Excerpt from Crystal M M Burton's story "The Open Door"


"You can move on your own now," Callie stated. Her reflection only nodded. "I still don't understand why."


"You unlocked the door," the girl in the mirror whispered.


Callie stared, waiting for a deeper explanation. Her reflection looked down, as if composing herself. When she raised her face once more, Callie was shocked by the honesty of her somber smile. It was as if her image could actually feel emotion. It was almost too much for her to bear; the idea that an image on a piece of glass could feel anguish, loss, hope--all of which Callie saw reflected back at her in her own eyes. Tears crept down both Callie's cheeks and those of her image, and Callie had to feel her face again to be sure the tears were her own this time.


"You unlocked the door," her reflection repeated, hope glistening on her fragile words. "You can save me. You can protect me. You can open the door."


"What door?" Callie asked with trepidation. The girl stepped forward, and for a moment Callie thought she was going to collide with the clear wall that stood between them. She stopped at the frame, and put her hands up on the thick glass.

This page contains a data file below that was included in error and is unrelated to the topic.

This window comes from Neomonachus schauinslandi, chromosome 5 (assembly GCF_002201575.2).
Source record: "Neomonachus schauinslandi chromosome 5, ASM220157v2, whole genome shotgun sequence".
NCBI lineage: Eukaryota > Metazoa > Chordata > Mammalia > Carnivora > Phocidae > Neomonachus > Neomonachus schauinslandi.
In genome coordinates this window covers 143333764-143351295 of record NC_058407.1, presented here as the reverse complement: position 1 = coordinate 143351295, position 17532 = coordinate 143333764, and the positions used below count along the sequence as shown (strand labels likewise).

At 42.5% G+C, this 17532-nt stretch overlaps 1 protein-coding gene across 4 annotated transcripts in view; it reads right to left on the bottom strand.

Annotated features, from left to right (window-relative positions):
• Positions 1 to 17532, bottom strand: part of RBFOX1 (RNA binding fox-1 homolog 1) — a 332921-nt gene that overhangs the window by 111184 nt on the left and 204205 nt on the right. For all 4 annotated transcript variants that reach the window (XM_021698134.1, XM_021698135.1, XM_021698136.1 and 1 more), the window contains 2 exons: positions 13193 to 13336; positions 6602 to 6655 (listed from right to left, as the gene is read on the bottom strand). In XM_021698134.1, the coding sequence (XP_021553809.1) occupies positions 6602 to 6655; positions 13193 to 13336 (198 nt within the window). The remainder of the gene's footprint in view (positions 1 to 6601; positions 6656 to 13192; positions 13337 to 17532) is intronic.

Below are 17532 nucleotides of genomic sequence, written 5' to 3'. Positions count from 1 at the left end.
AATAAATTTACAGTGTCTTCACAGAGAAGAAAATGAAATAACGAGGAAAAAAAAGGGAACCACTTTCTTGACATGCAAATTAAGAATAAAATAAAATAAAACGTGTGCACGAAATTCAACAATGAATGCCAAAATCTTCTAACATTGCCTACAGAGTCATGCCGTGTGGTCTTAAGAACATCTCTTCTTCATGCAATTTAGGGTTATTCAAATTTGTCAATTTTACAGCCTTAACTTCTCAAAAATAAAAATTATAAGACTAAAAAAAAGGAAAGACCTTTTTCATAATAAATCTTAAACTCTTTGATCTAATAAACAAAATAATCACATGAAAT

"This door," she said softly.

Excerpt from Virginia Carraway Stark's story "Annie's Fetch"


She opened the door a gust of wind blew the inner door out of her fingers and slammed it into the plaster walls. Standing on the other side of the door was herself, or something very like herself, “My fetch.” Annie mumbled in recognition of the spirit that she had been told as a young girl signified your death or near death.


She looked eerily like Annie but her skin was pale and blue and her eyes were rimmed in red. She was wearing a white nightgown and looked as though she was wet. Her bare feet had left damp footprints a for only a few steps behind her. Her cloudy blue eyes looked up to meet Annie's gaze and she smiled. Her smile was filled with pointed, yellowed teeth and was as malignant as the cancer that had killed Annie's mother.